2. Combining social good with marketable products – social enterprise
Our second grant went to Mahalia Majdoub, a recent graduate of Ecoequitable’s “Sowing for Jobs” program. Her idea is to recover the fabric material from used and broken umbrellas and convert them into bicycle seat covers that can be slipped on and off to keep your bum dry from the rain. Aptly titled Bumbrella. All proceeds go back into Ecoequitable to continue to provide apparel production and sewing employment skills for immigrant, refugee, and marginalized women.
To me, this is a poster social enterprise concept. Mahalia will sell a product using an employment program designed to provide immigrant women with the skills to work in apparel companies in Ottawa, or to create their own. The social benefit to Ottawa is evident, but it is also a fantastic business idea with major market potential. The only bicycle seat covers I see in Ottawa are plastic bags, and with the popularity of bicycling in this city, it’s amazing that this idea hasn’t been seen elsewhere. Mahalia is the first mover into this market, and she has done so under a noble banner.
Sustainable earned income is a consideration for JustChange (although certainly not critical). The logic is that being self-sustainable, a social entrepreneur like Mahalia is able to turn herself away from grant writing and focus on her enterprise, which in itself is to train women with skills to better their position.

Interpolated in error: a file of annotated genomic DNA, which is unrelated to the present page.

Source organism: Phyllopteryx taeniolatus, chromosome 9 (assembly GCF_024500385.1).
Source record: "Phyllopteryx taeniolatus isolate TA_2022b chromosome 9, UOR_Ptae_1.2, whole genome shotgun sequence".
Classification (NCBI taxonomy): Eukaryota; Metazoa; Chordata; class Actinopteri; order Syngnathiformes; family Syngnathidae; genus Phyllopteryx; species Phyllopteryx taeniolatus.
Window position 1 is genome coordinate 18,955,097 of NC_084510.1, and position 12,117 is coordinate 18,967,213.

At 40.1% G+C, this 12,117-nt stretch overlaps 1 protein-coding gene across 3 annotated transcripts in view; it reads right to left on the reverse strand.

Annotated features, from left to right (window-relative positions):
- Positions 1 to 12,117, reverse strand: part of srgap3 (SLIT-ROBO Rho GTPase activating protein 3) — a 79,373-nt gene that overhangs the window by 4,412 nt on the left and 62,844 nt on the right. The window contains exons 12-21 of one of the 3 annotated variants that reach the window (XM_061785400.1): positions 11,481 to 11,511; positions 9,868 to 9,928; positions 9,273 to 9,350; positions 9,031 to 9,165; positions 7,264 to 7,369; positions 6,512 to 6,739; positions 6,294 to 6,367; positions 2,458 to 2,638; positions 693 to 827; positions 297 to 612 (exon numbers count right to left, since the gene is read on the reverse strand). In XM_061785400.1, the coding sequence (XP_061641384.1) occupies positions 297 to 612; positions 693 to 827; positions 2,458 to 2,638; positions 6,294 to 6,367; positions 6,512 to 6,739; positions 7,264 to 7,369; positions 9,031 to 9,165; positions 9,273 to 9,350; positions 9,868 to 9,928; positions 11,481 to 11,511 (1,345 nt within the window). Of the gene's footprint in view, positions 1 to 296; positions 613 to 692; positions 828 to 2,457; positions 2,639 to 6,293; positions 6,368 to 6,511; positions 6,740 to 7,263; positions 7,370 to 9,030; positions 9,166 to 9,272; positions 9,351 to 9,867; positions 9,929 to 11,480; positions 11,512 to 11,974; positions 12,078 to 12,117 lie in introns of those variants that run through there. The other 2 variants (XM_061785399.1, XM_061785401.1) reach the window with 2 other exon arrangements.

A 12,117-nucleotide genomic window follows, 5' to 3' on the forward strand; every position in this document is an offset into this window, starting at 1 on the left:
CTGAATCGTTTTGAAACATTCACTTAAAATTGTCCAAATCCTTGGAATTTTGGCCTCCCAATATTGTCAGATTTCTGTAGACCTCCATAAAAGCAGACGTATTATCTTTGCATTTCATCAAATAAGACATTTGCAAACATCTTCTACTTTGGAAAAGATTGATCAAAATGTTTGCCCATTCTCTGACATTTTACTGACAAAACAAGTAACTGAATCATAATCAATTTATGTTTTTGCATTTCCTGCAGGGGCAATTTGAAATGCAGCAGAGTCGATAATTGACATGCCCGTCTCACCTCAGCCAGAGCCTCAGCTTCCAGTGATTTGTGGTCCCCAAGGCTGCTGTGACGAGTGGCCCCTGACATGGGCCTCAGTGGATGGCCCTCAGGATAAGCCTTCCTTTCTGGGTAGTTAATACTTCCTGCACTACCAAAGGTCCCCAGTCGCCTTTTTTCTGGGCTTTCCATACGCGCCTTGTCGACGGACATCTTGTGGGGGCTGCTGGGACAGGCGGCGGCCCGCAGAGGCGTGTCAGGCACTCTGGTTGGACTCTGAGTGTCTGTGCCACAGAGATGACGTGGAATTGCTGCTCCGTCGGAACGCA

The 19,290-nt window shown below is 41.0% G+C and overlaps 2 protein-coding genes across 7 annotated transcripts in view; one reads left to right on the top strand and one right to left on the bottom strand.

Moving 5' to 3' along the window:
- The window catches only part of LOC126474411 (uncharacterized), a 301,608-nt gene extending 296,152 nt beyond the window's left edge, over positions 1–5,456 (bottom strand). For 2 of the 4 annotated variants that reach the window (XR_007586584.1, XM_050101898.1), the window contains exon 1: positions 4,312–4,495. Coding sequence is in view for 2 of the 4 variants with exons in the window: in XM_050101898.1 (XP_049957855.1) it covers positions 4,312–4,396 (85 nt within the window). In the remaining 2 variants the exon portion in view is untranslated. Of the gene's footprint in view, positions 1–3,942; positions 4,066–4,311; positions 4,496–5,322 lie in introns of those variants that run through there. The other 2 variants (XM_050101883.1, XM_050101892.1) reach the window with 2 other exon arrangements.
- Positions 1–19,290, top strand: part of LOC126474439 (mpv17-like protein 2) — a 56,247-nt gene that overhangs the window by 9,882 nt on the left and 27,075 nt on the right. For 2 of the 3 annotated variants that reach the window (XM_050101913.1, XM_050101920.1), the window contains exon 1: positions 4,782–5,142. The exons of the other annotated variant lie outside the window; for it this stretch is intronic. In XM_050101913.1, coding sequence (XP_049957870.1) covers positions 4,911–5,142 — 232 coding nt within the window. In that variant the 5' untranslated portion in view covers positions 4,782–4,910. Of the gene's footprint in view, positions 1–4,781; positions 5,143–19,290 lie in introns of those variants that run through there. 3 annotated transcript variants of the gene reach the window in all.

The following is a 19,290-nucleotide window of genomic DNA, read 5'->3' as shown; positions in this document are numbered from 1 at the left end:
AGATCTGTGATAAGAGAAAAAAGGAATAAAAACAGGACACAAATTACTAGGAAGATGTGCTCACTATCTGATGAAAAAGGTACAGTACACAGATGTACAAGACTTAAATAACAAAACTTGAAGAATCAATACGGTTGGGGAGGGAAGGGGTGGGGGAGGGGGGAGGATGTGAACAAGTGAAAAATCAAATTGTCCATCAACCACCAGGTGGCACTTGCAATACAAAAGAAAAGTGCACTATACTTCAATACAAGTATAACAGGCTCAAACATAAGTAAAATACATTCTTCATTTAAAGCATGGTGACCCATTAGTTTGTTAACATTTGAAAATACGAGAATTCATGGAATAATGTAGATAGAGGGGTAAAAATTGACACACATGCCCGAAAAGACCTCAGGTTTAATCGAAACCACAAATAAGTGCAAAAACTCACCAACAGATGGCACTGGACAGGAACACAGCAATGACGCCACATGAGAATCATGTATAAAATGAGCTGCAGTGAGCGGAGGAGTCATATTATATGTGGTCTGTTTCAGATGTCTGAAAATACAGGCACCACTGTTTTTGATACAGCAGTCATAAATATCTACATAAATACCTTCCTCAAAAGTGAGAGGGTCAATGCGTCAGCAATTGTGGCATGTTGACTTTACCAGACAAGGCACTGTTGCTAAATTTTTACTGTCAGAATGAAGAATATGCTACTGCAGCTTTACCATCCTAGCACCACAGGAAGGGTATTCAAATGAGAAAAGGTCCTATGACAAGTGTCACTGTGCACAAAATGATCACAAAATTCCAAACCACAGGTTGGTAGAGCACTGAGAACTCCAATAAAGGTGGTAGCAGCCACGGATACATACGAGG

3. The importance of seed-grants for great ideas
Our third grant has been recently handed to David Rust-Smith and Nick Breen for their Bibz Youth Employment Initiative. Their idea is awesome: teach youth valuable IT and programming skills using a birthday party entertainment service. Their social cause lies within the mandate that at least half of those taught must be young women and the reason for this is to address a growing social problem that very few women are entering the booming IT field.
I feel like I’m fairly competent with technology these days. I could fix VCRs before I could ride a bike, and no new technology, from Google glasses to 3d printers, really throws me for a loop. But Bibz blew me away. The mentors, along with their mentee partners will show up at the birthday armed with laptops, paper, and crayons. All the children are asked to draw characters and landscape pictures on the paper. They can draw anything, from buildings, to lunarscapes, to Sonic riding a T-Rex. These drawings will then be implanted into a platform video game that the kids can play throughout the party.
The kids can create and play their own videogame… man oh man, to be eight again!
But the challenge for Bibz is bittersweet: they only require a small amount of money to get rolling. They need much less than what is offered in the traditional granting stream, but enough that it poses a serious challenge to the similarly shallow-pocketed/big-dreaming (and unquestionably capable) group.
So it appears we have found our funding niche.
Now on to our fourth…
Our fourth call for great ideas is up and running until the end of June (visit www.justchange.ca for our one page application!). We are all incredibly excited to continue this work and level of engagement with Ottawa. For me, being a ‘JustChangemaker’ and tapping into the local creativity and passion of the minds in this city for $50 a month has been one of the best deals I have ever signed up for.